I just ordered my first folding phone, and I’m worried

The Z Fold 5 being half folded.
Tushar Mehta / Digital Trends

The Samsung Galaxy Z Fold 5 is a technological marvel. Not content with creating some of the world’s most powerful smartphones, Samsung decided they had to bend in the middle as well, and the original Z Fold sprang from that seemingly insane decision. Several years later, the culmination of that process is the Galaxy Z Fold 5 — a folding phone with an enormous inner display, flagship hardware, and the most advanced hinge technology we’ve ever seen.

I’ve just bought one, and I should be over the moon. But I’m not; I’m worried.

It’s not immediately obvious where my anxiety comes from. After all, exploring a whole new device is an exciting prospect. Add the thrill of trying an entirely new format, and I should be twice as excited. But overshadowing any sense of excitement is some serious anxiety, and I think it comes from the novelty that makes the device worth buying.

Twice as premium, half as useful?

Samsung Galaxy Z Fold 5 Flex mode camera preview.
Tushar Mehta / Digital Trends

The Samsung Galaxy Z Fold 5 is an incredible device and is plainly at the cutting edge of physical technology. That means it commands a price to match, and while I’ve become accustomed to phones that sit close to four figures in cost, the Z Fold 5’s $1,800 ticket is … something else entirely. That’s a lot of money to drop on any gadget, which adds a lot of pressure to the purchase. But it’s not just the pressure of spending that amount of money on a smartphone, it’s something else entirely. It’s the pressure to make sure that money is going on a worthwhile purchase — and I’m worried it won’t be.

The Galaxy Z Fold 5 is a phone of two halves. The outer display is going to be familiar to everyone. The frame is a funny shape, thanks to the hinge on one side, but ultimately, using the outer display is going to be business as usual. I know this world; it’s great. I’ve lived in it for a decade now. But the inner display? That worries me.

Samsung Galaxy Z Fold 5 multitasking Recents menu grid view with Good Lock.
Tushar Mehta / Digital Trends

The inner display is the new one. It’s the part that adds “Fold” to the name. It’s the big time; it’s the headline act. It’s the part of the smartphone that everyone will want to see. It is the entire reason this smartphone exists.

What if I don’t use it?

Obviously, I’m bound to open it from time to time. But my worry is that I won’t use it enough to justify the purchase. If it doesn’t fit into my life, what was the point of buying it in the first place? If I only use it on the sofa at the end of the day or propped up in the kitchen while I cook, would I have been better off just using one of my tablets? At that point, I’ll feel like I’ve definitely wasted money.

I’ll also be carting around a massive phone when I don’t have to. By design, the Galaxy Z Fold 5 is as thick as two phones — and that presents its own challenges. Will it fit in a pocket? Will my millennial skinny jeans allow for such a thick smartphone? Just like the question about cost, the extra weight and size are just a hindrance if I don’t get the use I’m hoping for.

I’ve been here before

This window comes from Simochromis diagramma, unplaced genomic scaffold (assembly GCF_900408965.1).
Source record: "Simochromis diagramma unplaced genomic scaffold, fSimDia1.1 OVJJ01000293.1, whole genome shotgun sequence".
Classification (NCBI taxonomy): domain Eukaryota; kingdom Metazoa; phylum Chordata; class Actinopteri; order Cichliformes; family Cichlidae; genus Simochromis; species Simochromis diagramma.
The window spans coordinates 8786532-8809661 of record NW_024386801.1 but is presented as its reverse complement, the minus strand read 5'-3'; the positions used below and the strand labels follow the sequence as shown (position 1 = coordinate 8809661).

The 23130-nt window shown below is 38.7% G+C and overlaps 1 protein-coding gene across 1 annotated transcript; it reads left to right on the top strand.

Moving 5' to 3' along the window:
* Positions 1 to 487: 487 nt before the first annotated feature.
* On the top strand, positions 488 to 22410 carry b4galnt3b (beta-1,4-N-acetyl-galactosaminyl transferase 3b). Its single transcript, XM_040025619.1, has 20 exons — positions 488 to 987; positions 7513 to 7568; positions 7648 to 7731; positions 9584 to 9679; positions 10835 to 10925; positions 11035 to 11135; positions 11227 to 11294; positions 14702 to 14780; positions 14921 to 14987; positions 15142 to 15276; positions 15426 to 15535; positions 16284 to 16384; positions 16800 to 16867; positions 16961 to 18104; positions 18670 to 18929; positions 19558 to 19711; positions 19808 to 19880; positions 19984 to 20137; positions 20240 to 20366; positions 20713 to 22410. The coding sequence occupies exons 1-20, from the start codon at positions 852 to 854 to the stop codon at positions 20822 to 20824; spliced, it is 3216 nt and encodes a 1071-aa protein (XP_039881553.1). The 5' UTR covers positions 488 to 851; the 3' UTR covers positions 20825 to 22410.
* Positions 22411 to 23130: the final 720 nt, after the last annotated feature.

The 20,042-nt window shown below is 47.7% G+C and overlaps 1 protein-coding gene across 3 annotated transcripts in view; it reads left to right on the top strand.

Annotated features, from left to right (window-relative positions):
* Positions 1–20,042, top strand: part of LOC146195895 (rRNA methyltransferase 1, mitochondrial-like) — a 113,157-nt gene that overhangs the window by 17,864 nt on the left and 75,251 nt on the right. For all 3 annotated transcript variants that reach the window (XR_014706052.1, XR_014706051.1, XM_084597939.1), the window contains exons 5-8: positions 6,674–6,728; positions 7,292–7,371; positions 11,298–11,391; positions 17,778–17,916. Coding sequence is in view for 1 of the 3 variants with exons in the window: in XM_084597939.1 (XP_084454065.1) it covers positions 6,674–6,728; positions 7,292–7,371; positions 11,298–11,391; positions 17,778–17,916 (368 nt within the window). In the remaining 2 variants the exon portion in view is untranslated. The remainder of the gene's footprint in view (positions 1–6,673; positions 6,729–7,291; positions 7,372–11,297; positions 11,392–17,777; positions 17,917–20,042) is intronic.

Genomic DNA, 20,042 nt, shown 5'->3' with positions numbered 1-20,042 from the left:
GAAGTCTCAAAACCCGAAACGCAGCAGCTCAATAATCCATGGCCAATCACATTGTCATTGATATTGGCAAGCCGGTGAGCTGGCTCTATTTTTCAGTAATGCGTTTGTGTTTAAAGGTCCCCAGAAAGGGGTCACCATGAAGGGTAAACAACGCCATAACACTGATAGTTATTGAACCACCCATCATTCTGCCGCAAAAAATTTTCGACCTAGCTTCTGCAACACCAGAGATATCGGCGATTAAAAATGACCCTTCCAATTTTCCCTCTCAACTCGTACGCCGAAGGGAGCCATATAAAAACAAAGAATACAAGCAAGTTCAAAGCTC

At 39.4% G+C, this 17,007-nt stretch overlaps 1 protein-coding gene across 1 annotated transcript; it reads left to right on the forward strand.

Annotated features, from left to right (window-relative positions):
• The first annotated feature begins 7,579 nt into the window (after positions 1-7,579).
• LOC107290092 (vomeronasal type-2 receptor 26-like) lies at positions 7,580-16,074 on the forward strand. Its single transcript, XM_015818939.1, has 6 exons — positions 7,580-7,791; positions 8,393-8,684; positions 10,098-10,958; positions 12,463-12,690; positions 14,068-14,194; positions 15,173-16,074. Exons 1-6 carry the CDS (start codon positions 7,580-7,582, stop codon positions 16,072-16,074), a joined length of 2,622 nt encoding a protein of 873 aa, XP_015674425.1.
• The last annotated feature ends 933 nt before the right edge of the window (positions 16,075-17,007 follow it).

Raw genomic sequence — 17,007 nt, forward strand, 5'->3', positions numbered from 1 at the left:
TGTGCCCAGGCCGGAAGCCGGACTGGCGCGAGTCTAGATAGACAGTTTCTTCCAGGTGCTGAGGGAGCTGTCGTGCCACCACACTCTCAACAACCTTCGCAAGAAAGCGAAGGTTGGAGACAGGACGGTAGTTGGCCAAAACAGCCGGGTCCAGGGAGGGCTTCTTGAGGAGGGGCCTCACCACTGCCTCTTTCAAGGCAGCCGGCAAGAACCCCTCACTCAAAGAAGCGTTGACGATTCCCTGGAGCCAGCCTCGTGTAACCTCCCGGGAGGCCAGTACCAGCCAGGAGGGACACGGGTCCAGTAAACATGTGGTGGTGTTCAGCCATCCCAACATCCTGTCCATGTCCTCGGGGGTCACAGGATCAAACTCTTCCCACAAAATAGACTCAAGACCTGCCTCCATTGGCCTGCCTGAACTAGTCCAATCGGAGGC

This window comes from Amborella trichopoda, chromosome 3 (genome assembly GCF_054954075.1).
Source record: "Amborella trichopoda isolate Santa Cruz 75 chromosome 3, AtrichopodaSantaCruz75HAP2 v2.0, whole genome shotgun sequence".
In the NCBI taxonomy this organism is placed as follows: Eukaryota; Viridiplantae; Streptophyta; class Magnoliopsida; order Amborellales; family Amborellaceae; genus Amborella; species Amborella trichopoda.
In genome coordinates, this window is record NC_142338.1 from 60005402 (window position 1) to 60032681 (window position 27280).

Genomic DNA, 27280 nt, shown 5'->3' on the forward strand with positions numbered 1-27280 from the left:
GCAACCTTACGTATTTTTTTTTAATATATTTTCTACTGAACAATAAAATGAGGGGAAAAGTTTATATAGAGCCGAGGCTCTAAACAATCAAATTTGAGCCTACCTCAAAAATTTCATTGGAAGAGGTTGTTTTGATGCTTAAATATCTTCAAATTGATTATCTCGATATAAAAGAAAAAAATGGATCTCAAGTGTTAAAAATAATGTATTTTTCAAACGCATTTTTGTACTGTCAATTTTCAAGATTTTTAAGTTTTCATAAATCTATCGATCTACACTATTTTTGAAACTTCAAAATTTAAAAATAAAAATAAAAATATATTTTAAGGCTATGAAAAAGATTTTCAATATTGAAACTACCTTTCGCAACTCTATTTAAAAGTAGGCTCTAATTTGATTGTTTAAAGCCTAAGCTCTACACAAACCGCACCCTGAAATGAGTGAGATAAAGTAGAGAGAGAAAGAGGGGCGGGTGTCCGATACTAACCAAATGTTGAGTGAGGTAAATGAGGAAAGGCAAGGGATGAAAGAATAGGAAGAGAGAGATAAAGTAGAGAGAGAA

Galaxy Note 20 Back
Andy Boxall / Digital Trends

The reason why I’m worried about this is because I’ve been here before. I’ve written about my time with the Samsung Galaxy Note 20, but one of the elements I didn’t touch on in that article was how big a disappointment the S Pen was. Not because it lacked features, was unreliable, or anything like that. No, it was simply because I didn’t end up using the S Pen all that often.

This isn’t a universal issue, as plenty of people love their S Pens — even to the point of buying one for their Z Fold phones, despite no native place to hold one. I thought I would be one of those people, but it turned out I wasn’t.

So, imagine my thought process of using another Galaxy smartphone that’s outside the norm. Sure, an S Pen isn’t close to being the same as a whole other display, but it was a headline feature, and it’s one that I just didn’t use. The extra money I paid to have an S Pen (and there were a lot of sacrifices made with that particular phone) was simply not worthwhile.

Multiple apps running on the Samsung Galaxy Z Fold 5's open screen.
Three apps and one floating window running at the same time Andy Boxall / Digital Trends

The barrier for entry to the Z Fold 5 is even higher, and while it’s likely the large display won’t suffer from the same lack of attention the S Pen did, I can’t help but worry. Hopefully, my worst fears won’t come to pass, and I will love the Galaxy Z Fold 5’s inner display. But until I’ve made that plunge, it’s going to be a big question that weighs on my mind.

Thankfully, it’s also not an anxiety that we’ll all have to go through. Folding smartphones are undoubtedly the future of the phone market, but prices are starting to fall, at least where flip phones are concerned. The bigger fold phones will likely stay expensive for a while longer yet, but the excellent Motorola Moto Razr (2023) starts from just $700, offering a reasonably priced starting point for anyone who wants to know if a folding phone fits into their life or not.

As for my Galaxy Z Fold 5? Only time will tell if my purchase was wise — and I’ll keep you updated every step of the way.

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